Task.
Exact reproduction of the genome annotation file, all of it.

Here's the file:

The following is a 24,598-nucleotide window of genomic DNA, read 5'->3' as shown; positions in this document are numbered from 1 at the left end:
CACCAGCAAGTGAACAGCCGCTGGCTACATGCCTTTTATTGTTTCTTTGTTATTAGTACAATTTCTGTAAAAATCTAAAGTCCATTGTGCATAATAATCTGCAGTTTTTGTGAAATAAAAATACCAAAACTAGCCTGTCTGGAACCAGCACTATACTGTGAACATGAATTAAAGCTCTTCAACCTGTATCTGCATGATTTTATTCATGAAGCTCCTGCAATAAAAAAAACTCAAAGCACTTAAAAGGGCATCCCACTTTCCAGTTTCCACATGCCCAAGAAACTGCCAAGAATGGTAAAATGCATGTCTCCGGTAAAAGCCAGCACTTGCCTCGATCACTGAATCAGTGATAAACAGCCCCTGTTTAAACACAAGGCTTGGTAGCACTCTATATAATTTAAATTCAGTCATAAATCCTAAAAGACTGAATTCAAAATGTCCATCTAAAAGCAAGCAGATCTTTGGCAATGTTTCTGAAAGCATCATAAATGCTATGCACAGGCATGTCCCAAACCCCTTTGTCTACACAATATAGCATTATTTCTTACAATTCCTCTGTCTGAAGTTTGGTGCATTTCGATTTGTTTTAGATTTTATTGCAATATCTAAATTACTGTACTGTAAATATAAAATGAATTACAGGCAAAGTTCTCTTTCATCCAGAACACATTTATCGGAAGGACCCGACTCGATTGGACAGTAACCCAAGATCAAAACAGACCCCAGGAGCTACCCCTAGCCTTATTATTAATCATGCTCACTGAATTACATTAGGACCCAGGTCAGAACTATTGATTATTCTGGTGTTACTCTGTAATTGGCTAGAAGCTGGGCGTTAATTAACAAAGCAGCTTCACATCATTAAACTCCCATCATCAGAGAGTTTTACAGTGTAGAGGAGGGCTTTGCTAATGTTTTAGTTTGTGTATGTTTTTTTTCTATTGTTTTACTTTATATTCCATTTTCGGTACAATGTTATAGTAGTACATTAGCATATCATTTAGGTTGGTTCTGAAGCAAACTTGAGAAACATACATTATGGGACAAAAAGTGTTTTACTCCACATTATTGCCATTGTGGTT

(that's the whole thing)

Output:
The following is a 24,598-nucleotide window of genomic DNA, read 5'->3' as shown; positions in this document are numbered from 1 at the left end:
CACCAGCAAGTGAACAGCCGCTGGCTACATGCCTTTTATTGTTTCTTTGTTATTAGTACAATTTCTGTAAAAATCTAAAGTCCATTGTGCATAATAATCTGCAGTTTTTGTGAAATAAAAATACCAAAACTAGCCTGTCTGGAACCAGCACTATACTGTGAACATGAATTAAAGCTCTTCAACCTGTATCTGCATGATTTTATTCATGAAGCTCCTGCAATAAAAAAAACTCAAAGCACTTAAAAGGGCATCCCACTTTCCAGTTTCCACATGCCCAAGAAACTGCCAAGAATGGTAAAATGCATGTCTCCGGTAAAAGCCAGCACTTGCCTCGATCACTGAATCAGTGATAAACAGCCCCTGTTTAAACACAAGGCTTGGTAGCACTCTATATAATTTAAATTCAGTCATAAATCCTAAAAGACTGAATTCAAAATGTCCATCTAAAAGCAAGCAGATCTTTGGCAATGTTTCTGAAAGCATCATAAATGCTATGCACAGGCATGTCCCAAACCCCTTTGTCTACACAATATAGCATTATTTCTTACAATTCCTCTGTCTGAAGTTTGGTGCATTTCGATTTGTTTTAGATTTTATTGCAATATCTAAATTACTGTACTGTAAATATAAAATGAATTACAGGCAAAGTTCTCTTTCATCCAGAACACATTTATCGGAAGGACCCGACTCGATTGGACAGTAACCCAAGATCAAAACAGACCCCAGGAGCTACCCCTAGCCTTATTATTAATCATGCTCACTGAATTACATTAGGACCCAGGTCAGAACTATTGATTATTCTGGTGTTACTCTGTAATTGGCTAGAAGCTGGGCGTTAATTAACAAAGCAGCTTCACATCATTAAACTCCCATCATCAGAGAGTTTTACAGTGTAGAGGAGGGCTTTGCTAATGTTTTAGTTTGTGTATGTTTTTTTTCTATTGTTTTACTTTATATTCCATTTTCGGTACAATGTTATAGTAGTACATTAGCATATCATTTAGGTTGGTTCTGAAGCAAACTTGAGAAACATACATTATGGGACAAAAAGTGTTTTACTCCACATTATTGCCATTGTGGTT